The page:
This week Microsoft announced the availability of Power BI Dashboards and the browser-based dashboard designer. What is it and why is it important? The most significant thing about it is that report and dashboard users do not need to have Excel 2013 ProPlus edition or an Office 365 subscription to use Power BI. This is very good news as it opens these amazing capabilities up to a much wider audience; those who work for companies that don’t have Office 2013 ProPlus or who are not using Office 365 ProPlus. Power BI updates and new features are being released at a very fast pace and there is much to consider. The definition of “Power BI” and Microsoft’s larger Business Intelligence and data analytics offering continues to evolve.
First, exactly what’s new and recently available?
- Web-based Power BI dashboard designer
- iOS Power BI app
- New REST APIs
In August, I posted this about what Power BI was and how to start using it. At that time and up until this week, Power BI required an Office 365 Enterprise (E3) account with an additional subscription option. The new dashboard designer preview is free and doesn’t require an Office 365 subscription. It’s essentially Power View, Q&A, a new tiles interface with mini Power View visuals and connectivity management options. Data sources can include a variety of online sources in addition to your own data in a Power Pivot model you author using Excel and then upload to a OneDrive folder (for free) or an Office 365 tenant. You can also connect Power View reports and dashboards to an on-premises SSAS tabular model. You heard me… your data doesn’t have to be hosted in the cloud. The dashboards and reports are still published to the cloud but your data can stay on-prem. This is a very significant move toward Power BI becoming an enterprise-ready technology.
The iOS app for iPad is now in the Apple Store and is also free. It allows users to view and interact with published dashboards in a native app on their iPad. An iPhone version of the app will soon be available. This app is similar to, but not quite the same thing as, Power View; it’s more of a dashboard view-only app with touch-friendly interactions. For Power View users, it will be familiar and it’s very intuitive and easy to use. This is another big step forward for Microsoft BI. These are some camera shots on my iPad. Even if you don’t have your own data and models to browse, the included samples are great. Check-out the details here and then go to the iTunes or App Store and search for Power BI to install it yourself.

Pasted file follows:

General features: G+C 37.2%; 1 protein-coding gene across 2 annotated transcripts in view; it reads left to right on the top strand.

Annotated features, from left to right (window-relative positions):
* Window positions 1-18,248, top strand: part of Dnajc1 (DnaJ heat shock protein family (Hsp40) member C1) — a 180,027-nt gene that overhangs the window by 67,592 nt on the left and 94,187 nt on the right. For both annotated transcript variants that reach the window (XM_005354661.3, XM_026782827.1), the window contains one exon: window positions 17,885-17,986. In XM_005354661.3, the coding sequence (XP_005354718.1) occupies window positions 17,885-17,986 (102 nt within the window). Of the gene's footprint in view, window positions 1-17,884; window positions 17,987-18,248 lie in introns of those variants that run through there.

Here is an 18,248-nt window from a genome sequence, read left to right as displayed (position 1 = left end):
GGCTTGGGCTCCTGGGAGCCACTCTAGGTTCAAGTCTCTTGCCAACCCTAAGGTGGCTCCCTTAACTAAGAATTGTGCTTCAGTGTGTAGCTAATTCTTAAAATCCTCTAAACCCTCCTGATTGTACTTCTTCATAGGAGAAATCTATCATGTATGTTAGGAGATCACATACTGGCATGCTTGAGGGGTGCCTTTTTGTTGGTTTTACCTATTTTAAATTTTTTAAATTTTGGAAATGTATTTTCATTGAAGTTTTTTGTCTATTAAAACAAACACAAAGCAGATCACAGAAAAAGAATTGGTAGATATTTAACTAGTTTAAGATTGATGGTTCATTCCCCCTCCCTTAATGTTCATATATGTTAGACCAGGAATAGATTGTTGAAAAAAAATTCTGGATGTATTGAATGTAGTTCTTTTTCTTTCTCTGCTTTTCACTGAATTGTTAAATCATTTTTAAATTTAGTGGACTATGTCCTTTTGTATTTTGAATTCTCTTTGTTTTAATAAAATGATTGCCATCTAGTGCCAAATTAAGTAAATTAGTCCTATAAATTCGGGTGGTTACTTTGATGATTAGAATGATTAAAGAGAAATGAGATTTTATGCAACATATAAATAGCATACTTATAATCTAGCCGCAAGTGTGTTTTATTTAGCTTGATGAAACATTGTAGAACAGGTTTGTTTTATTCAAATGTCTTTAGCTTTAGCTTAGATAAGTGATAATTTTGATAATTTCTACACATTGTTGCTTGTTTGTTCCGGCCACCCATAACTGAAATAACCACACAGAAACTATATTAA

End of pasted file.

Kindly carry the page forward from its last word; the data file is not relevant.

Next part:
The new REST APIS for Power BI are still very early and in preview but they show that we will be able to integrate Power BI capabilities into custom business solutions. This is a long-awaited capability that holds a lot of promise for serious developers and system integrators. Get the preview here.
Power BI – and everything related to it – is Microsoft’s big-bet for BI and this is where their resources and innovations are being invested. Given the dependence on the cloud, I don’t see all of our enterprise consulting clients jumping on the bandwagon just yet but I do see many more businesses beginning to take this option more seriously, especially with the promise of integration APIs and on-premises data support.
Here is a collection of recent blog posts and announcements:
Chris Webb’s Blog:
New Improvements to Power BI in Excel: